Staying motivated to train is a problem every athlete faces. While there are many ways to tackle the problem, every sport has its tricks of the trade—some seem pretty obvious, others not so much. In bike racing, one of the simplest solutions used to be to put on some new, sparkling white handlebar tape.
Another thing that seems pretty obvious is why one should stay motivated. However, when winter descends and the environment becomes a bit trying, it's the "why" which can be more important than the "how". To put it simply, if you don't think you need to stay motivated there is little chance that you will somehow get motivated.
Hey, that seems a lot like Suze Orman telling you that it is best to pay off the credit card with the highest APR using the credit card with the lowest APR. Well, duh. I don't need someone yelling at me through the TV to tell me something that is painfully obvious. But, when it comes to motivation, it is a bit more complicated than that.
Build Your Self-Confidence
One factor that is sometimes overlooked is confidence. Top athletes need to be concerned with all aspects of their craft. The physical factors such as equipment and fitness are always part of the equation, but the mental aspect is just as important, if not more.
These days we hear about professional athletes using sports psychologists to help them overcome mental or emotional hurdles. Keeping a competitor in the game means working on building their self-confidence. If an athlete believes they can accomplish a particular task, the chances of success are greatly increased.
However, believing you can win the Tour de France isn't necessarily going to put just anybody on the top step of the podium in Paris. But if you set reasonable goals, believing you can accomplish them is the first step. That is one of the big reasons it is important to stay motivated. When you lose motivation, one of the first things that begins to erode is your self-confidence.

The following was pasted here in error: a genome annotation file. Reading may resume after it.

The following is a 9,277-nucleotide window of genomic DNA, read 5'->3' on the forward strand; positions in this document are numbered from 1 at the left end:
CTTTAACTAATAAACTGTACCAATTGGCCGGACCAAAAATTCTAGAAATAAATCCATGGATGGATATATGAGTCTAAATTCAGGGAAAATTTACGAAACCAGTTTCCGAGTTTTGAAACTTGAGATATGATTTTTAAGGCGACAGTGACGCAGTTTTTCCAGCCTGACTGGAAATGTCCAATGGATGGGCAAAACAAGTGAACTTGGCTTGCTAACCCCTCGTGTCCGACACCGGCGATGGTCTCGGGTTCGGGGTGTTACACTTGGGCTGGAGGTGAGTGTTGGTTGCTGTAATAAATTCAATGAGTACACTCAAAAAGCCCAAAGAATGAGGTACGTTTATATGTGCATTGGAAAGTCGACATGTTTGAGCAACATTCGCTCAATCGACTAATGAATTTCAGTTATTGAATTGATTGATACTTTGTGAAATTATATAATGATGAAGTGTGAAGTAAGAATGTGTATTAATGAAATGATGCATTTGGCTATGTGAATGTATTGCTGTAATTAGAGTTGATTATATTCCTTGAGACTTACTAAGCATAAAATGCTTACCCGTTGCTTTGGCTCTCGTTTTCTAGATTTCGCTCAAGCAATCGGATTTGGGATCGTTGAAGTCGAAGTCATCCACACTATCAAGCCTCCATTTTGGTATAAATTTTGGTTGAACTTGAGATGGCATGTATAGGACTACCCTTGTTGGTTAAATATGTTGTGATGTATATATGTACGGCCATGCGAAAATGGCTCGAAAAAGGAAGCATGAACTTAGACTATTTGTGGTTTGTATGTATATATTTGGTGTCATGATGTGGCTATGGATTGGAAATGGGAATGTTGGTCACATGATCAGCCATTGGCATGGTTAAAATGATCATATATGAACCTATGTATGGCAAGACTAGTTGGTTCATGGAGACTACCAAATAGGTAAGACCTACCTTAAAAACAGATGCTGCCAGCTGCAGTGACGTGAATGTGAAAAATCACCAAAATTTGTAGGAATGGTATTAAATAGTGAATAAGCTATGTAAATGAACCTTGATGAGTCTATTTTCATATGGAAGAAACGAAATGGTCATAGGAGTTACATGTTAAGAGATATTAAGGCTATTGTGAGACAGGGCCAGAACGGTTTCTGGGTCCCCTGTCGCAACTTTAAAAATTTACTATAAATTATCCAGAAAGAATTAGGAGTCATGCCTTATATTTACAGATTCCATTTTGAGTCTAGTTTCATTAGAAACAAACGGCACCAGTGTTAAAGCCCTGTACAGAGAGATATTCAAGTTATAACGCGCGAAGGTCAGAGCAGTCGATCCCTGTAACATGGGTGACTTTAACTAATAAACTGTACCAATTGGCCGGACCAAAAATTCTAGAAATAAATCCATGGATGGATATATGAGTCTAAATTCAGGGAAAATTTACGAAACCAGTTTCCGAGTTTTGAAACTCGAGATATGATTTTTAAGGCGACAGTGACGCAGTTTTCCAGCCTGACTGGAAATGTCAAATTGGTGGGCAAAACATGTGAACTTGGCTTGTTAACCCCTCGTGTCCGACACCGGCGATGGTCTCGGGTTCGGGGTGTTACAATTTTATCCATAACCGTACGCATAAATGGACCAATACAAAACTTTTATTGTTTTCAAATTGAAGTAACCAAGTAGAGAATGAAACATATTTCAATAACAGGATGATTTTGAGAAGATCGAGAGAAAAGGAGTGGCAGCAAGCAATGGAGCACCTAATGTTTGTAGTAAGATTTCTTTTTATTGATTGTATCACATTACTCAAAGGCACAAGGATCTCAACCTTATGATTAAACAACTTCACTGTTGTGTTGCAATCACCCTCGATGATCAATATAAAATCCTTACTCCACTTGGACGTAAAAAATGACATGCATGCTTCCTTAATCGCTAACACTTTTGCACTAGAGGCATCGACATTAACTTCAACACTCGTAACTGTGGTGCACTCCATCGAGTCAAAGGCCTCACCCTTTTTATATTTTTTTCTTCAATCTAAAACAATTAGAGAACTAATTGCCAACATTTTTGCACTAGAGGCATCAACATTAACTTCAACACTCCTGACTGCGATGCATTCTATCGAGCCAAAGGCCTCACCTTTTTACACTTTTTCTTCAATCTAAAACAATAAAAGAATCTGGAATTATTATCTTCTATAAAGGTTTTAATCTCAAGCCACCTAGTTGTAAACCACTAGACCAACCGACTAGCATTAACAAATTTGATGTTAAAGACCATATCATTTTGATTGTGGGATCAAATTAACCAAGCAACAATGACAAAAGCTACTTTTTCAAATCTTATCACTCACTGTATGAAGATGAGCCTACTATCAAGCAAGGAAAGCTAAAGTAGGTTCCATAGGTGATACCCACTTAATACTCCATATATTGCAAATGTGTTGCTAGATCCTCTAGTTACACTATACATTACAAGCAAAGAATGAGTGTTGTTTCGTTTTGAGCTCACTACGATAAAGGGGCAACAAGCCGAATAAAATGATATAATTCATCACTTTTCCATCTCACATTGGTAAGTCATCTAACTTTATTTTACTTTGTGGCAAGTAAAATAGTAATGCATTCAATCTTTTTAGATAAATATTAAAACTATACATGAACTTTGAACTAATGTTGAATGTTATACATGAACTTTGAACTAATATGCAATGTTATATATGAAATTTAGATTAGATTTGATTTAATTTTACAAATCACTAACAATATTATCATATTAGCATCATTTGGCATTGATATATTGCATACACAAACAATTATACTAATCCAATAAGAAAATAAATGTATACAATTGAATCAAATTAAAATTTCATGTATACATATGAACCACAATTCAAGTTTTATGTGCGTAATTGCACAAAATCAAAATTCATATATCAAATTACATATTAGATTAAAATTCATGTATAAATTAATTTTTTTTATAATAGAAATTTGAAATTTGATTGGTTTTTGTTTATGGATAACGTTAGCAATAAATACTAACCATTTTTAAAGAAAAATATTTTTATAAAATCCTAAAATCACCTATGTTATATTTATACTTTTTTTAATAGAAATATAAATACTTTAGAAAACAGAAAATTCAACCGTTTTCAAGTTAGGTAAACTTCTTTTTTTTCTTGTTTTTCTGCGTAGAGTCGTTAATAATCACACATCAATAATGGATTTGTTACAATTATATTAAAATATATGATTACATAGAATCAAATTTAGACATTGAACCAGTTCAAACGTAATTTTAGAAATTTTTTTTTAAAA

Strive for Good Suffering
You just can't see yourself climbing that hill because you are out of shape. You are out of shape because you couldn't find the motivation to train. Don't get me wrong, suffering is an integral part of endurance sports.
But there is good suffering, like Lance Armstrong at the Tour de France, and there is bad suffering, like trying to drag 10 extra pounds uphill. We all strive for good suffering, but bad suffering can drive us back to the couch quicker than a mid-winter blizzard.
Legitimize Your Training
Another reason to stay motivated is that it makes training seem more important. When you are motivated, your workouts take on a greater meaning. They are part of a bigger picture.
What you do defines who you are, and doing what you want to do makes your life seem like it has more meaning. There is no need to go to your Facebook page to look for "existence verification". You are out there doing what you want to do and it doesn't matter what anybody else thinks.
Remember the Competition
Lastly, staying motivated, especially over the winter, may give you a leg up when the spring returns and the season begins in earnest. Remember that person who was putting you in the hurt locker last year? If you have stayed motivated and kept up some reasonable offseason training, you might just be able to turn the tables in the upcoming year, and as we all know payback is a, well...um...uh, you get what I am trying to say.
Bruce Hildenbrand is a freelance journalist covering cycling and a host of other outdoor-related sports. He splits his time between Mountain View, California, Boulder, Colorado, and Europe.